Music Monday: Not a Day Goes By, Lonestar

“Not a Day Goes By – Lonestar Lyrics.” Video created for and uploaded to YouTube by Bek M., 05 Apr. 2013.


I think I found Alex’s song this week while listening to whatever YouTube brought up for me to listen to. (I do that sometimes to find new songs or ones that I had forgotten about.)

For the past six years, Alex has carried his memories of the woman he loves in his heart. Now, he is trying to convince her that he is worthy of her. He has not understood her refusal — until now…

EXCERPT FROM Her Heart’s Choice: 

“It is understandable.  It has been six years and ours was but a passing acquaintance.”  He dropped his eyes to his plate.  “I’ve not had the opportunity to forget you,” he said it softly.

She heard the accusation in Mr. Lester’s tone and looked at Alex, who shrugged.  “I spoke often of home and since you were part of those memories, I fear Lester has heard of you often.”

Anne smiled and then focused on the vegetables on her plate.  Such comments were definitely not keeping her safe, no matter how closely she sat to any of her cousins or their wives.  He had spoken of her and thought of her — often. She wondered if it had been as often as she had thought of him and if he had thought of her in a flattering way or a vengeful way.  The thought startled her.  Perhaps he wished to marry her, not because he still loved her, but because he wished to repay her for shunning him.  Perhaps he did not wish to marry her at all. Perhaps he wished for her to wish to marry him so that he might toss her aside. She stabbed a carrot particularly hard. The tines of her fork made a horrid scraping sound on her plate, and her cheeks flushed in embarrassment.  She chewed the offending vegetable slowly and thoroughly before attempting to continue any sort of conversation.

Carrot conquered and embarrassment partially faded, she made a second attempt at small talk.  “I would tell you of my uncles, but I believe you already know how they do.  Well,” she waved a hand in Darcy’s direction and looked toward Rycroft, “at least the ones who remain.”  Her cheeks flushed again.  She had not meant for the comment to sound as unfeeling as it did.  “I mean to say we have had a great deal of loss in our family over the past six years.  Rycroft’s father, Darcy’s, my own.”  She hated how her voice always caught whenever she mentioned her father’s death.  It had been nearly six years, when would it ever become a topic of which she could speak without that feeling of despair gripping her heart as it did.

“I was sorry to hear of your father’s passing,” Alex said softly.

“Thank you.” She bowed her head so that she could not see the understanding in his eyes.  Of course, he knew how dearly she had loved her father, for she had spoken of it to him on more than one occasion.

Alex watched her fidget with the napkin in her lap and draw silent deep breaths and as he did so, he began to reason out her refusal just a bit as a particular conversation came to mind, a conversation that had caused her to act as she was now.

“He wanted to take me to Bath to see the assembly rooms, and I wished for him to take the waters, but my mother will not allow it,” she had fumed as they road the length of a long field near Rosings.

The comment had shocked him. Anne’s father had been ill for several month — three, at least.  It did not appear to be anything grave or oversetting but rather a general attitude of malaise.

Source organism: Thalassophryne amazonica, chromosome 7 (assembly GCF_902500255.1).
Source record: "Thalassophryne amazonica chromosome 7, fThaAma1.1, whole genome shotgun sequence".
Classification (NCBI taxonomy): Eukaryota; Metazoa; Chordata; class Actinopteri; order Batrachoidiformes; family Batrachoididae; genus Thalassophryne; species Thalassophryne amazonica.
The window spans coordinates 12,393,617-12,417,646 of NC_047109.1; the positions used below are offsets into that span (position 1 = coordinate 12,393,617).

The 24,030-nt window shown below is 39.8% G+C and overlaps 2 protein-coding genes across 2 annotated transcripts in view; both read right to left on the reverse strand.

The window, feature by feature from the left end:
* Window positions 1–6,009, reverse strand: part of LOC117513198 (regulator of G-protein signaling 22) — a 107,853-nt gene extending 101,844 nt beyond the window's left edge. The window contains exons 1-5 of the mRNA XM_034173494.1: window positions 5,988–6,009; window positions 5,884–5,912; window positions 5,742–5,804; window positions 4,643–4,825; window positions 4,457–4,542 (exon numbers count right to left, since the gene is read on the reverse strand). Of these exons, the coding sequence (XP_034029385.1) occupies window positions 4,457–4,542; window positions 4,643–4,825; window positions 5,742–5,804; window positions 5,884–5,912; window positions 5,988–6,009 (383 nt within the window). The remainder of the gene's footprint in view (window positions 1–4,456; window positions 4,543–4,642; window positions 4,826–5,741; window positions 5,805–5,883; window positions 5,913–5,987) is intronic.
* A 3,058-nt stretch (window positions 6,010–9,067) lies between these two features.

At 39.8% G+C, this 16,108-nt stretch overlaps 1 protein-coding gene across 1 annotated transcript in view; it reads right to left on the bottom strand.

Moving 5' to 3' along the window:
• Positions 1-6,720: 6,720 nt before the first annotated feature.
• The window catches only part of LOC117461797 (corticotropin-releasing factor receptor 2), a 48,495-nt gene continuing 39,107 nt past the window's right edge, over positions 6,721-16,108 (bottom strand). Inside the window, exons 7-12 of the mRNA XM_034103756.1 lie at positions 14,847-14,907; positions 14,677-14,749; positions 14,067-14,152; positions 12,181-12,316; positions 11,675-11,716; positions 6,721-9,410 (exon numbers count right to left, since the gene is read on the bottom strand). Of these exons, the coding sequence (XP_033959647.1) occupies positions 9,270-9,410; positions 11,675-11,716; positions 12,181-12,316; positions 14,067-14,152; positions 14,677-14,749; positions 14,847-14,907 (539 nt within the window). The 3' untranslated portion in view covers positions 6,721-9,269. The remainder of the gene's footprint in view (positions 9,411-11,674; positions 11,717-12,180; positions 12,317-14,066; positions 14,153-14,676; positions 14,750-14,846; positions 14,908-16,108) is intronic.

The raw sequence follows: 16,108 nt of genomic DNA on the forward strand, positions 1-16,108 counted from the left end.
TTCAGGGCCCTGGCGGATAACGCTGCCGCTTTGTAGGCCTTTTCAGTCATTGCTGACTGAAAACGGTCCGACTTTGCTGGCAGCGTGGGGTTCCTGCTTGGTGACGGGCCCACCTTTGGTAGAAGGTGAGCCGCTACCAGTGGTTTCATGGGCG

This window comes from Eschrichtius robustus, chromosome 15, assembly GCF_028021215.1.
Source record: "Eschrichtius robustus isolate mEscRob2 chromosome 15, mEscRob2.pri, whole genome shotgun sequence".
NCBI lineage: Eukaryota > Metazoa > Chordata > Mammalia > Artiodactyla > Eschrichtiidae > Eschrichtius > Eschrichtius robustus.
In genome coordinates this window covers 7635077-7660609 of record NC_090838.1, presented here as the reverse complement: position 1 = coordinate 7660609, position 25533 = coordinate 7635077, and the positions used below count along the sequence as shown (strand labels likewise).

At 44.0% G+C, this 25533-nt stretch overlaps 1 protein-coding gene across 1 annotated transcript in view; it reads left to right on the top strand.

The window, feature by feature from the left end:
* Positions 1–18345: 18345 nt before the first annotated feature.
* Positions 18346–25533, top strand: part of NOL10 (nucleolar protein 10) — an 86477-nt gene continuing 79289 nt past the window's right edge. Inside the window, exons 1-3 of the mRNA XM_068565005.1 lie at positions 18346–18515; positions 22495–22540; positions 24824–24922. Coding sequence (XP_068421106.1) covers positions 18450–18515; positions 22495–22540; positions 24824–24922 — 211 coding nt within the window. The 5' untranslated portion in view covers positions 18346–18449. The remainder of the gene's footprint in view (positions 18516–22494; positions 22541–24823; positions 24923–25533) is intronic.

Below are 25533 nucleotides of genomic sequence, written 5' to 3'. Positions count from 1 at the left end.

“Why?” he had asked.  

“My uncle requires assistance and so the money that father had set aside for our journey had to be given to my uncle.” 

She had fidgetted with the reins in her hands and drawn several deep breaths as quietly as she was now. Then she had continued.

“Lord Matlock must not be refused.  He is an earl after all, and my father is merely a baronet. The will of one comes before and at the expense of the other.” She shrugged.  “It is just the way things are and will always be.”

She had then clucked to her horse and galloped ahead of him and the topic was at an end.  She would not return to it, no matter how many times and in how many ways he had attempted to broach it again.

Alex leaned close to his friend and whispered.  “I had not considered when playing how a pawn might feel being used at the expense of the more powerful pieces on the board.”

Jonathan’s brows furrowed.

Alex tipped his head toward Anne, just slightly.  “I was thinking of how you accused me of protecting my knight above all, and I began to consider how the other pieces might view such treatment.  The pawns would think nothing of it as that is the way of rank.”  He shrugged.  “Perhaps, I might win more games if I treated the pawns as carefully as I did the pieces of rank such as the knight.”

Jonathan’s brows remained furrowed.

“I am sure you will see what I mean eventually,” said Alex turning back to his meal.


Her Heart’s Choice it the fourth book in the Choices Series.

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Leenie Brown

Leenie Brown fell in love with Jane Austen's works when she first read Sense and Sensibility followed immediately by Pride and Prejudice in her early teens. As the second of five daughters and an avid reader, she has always loved to see where her imagination takes her and to play with and write about the characters she meets along the way. In 2013, these two loves collided when she stumbled upon the world of Jane Austen Fan Fiction. A year later, in 2014, she began writing her own Austen-inspired stories and began publishing them in 2015. Leenie lives in Nova Scotia, Canada with her two teenage boys and her very own Mr. Brown (a wonderful mix of all the best of Darcy, Bingley and Edmund with healthy dose of the teasing Mr. Tillney and just a dash of the scolding Mr. Knightley).

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